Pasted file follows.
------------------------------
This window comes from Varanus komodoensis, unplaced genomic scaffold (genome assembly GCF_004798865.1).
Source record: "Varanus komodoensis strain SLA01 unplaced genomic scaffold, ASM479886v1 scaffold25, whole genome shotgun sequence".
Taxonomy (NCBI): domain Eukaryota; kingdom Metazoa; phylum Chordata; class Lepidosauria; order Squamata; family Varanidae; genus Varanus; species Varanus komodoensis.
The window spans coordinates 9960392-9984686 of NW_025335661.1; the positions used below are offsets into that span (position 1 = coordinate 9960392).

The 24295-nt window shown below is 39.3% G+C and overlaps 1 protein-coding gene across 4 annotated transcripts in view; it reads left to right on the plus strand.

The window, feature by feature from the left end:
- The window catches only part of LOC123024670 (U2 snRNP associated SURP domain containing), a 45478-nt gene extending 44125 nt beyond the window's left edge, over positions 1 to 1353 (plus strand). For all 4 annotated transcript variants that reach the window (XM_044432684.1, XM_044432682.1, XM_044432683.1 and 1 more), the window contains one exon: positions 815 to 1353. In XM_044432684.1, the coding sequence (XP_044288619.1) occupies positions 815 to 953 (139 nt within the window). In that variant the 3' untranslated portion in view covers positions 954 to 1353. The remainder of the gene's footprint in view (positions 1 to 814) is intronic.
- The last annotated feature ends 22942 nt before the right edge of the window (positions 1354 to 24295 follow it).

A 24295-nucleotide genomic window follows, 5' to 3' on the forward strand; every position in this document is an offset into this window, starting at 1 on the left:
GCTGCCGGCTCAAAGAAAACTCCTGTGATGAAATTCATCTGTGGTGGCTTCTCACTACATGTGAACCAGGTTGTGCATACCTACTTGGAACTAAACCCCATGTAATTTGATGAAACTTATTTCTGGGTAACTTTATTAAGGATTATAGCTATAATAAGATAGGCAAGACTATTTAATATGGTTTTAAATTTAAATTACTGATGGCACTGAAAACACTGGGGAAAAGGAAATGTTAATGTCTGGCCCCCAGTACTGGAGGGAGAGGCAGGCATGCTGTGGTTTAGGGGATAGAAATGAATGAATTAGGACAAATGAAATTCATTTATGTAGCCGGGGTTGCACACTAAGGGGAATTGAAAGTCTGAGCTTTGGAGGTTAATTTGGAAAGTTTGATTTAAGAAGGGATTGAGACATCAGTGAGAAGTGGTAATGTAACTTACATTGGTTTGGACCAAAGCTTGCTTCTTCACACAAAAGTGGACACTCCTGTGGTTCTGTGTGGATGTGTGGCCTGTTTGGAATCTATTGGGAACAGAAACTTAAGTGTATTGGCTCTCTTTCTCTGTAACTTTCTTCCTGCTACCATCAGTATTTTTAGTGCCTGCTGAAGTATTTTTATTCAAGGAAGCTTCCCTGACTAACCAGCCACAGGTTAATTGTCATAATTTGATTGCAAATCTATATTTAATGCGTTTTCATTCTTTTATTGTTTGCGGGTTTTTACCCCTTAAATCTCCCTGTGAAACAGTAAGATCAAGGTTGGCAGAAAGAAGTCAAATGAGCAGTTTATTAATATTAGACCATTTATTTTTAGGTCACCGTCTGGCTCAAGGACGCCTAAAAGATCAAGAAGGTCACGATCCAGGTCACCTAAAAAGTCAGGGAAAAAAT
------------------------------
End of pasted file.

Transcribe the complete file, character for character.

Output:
This window comes from Varanus komodoensis, unplaced genomic scaffold (genome assembly GCF_004798865.1).
Source record: "Varanus komodoensis strain SLA01 unplaced genomic scaffold, ASM479886v1 scaffold25, whole genome shotgun sequence".
Taxonomy (NCBI): domain Eukaryota; kingdom Metazoa; phylum Chordata; class Lepidosauria; order Squamata; family Varanidae; genus Varanus; species Varanus komodoensis.
The window spans coordinates 9960392-9984686 of NW_025335661.1; the positions used below are offsets into that span (position 1 = coordinate 9960392).

The 24295-nt window shown below is 39.3% G+C and overlaps 1 protein-coding gene across 4 annotated transcripts in view; it reads left to right on the plus strand.

The window, feature by feature from the left end:
- The window catches only part of LOC123024670 (U2 snRNP associated SURP domain containing), a 45478-nt gene extending 44125 nt beyond the window's left edge, over positions 1 to 1353 (plus strand). For all 4 annotated transcript variants that reach the window (XM_044432684.1, XM_044432682.1, XM_044432683.1 and 1 more), the window contains one exon: positions 815 to 1353. In XM_044432684.1, the coding sequence (XP_044288619.1) occupies positions 815 to 953 (139 nt within the window). In that variant the 3' untranslated portion in view covers positions 954 to 1353. The remainder of the gene's footprint in view (positions 1 to 814) is intronic.
- The last annotated feature ends 22942 nt before the right edge of the window (positions 1354 to 24295 follow it).

A 24295-nucleotide genomic window follows, 5' to 3' on the forward strand; every position in this document is an offset into this window, starting at 1 on the left:
GCTGCCGGCTCAAAGAAAACTCCTGTGATGAAATTCATCTGTGGTGGCTTCTCACTACATGTGAACCAGGTTGTGCATACCTACTTGGAACTAAACCCCATGTAATTTGATGAAACTTATTTCTGGGTAACTTTATTAAGGATTATAGCTATAATAAGATAGGCAAGACTATTTAATATGGTTTTAAATTTAAATTACTGATGGCACTGAAAACACTGGGGAAAAGGAAATGTTAATGTCTGGCCCCCAGTACTGGAGGGAGAGGCAGGCATGCTGTGGTTTAGGGGATAGAAATGAATGAATTAGGACAAATGAAATTCATTTATGTAGCCGGGGTTGCACACTAAGGGGAATTGAAAGTCTGAGCTTTGGAGGTTAATTTGGAAAGTTTGATTTAAGAAGGGATTGAGACATCAGTGAGAAGTGGTAATGTAACTTACATTGGTTTGGACCAAAGCTTGCTTCTTCACACAAAAGTGGACACTCCTGTGGTTCTGTGTGGATGTGTGGCCTGTTTGGAATCTATTGGGAACAGAAACTTAAGTGTATTGGCTCTCTTTCTCTGTAACTTTCTTCCTGCTACCATCAGTATTTTTAGTGCCTGCTGAAGTATTTTTATTCAAGGAAGCTTCCCTGACTAACCAGCCACAGGTTAATTGTCATAATTTGATTGCAAATCTATATTTAATGCGTTTTCATTCTTTTATTGTTTGCGGGTTTTTACCCCTTAAATCTCCCTGTGAAACAGTAAGATCAAGGTTGGCAGAAAGAAGTCAAATGAGCAGTTTATTAATATTAGACCATTTATTTTTAGGTCACCGTCTGGCTCAAGGACGCCTAAAAGATCAAGAAGGTCACGATCCAGGTCACCTAAAAAGTCAGGGAAAAAAT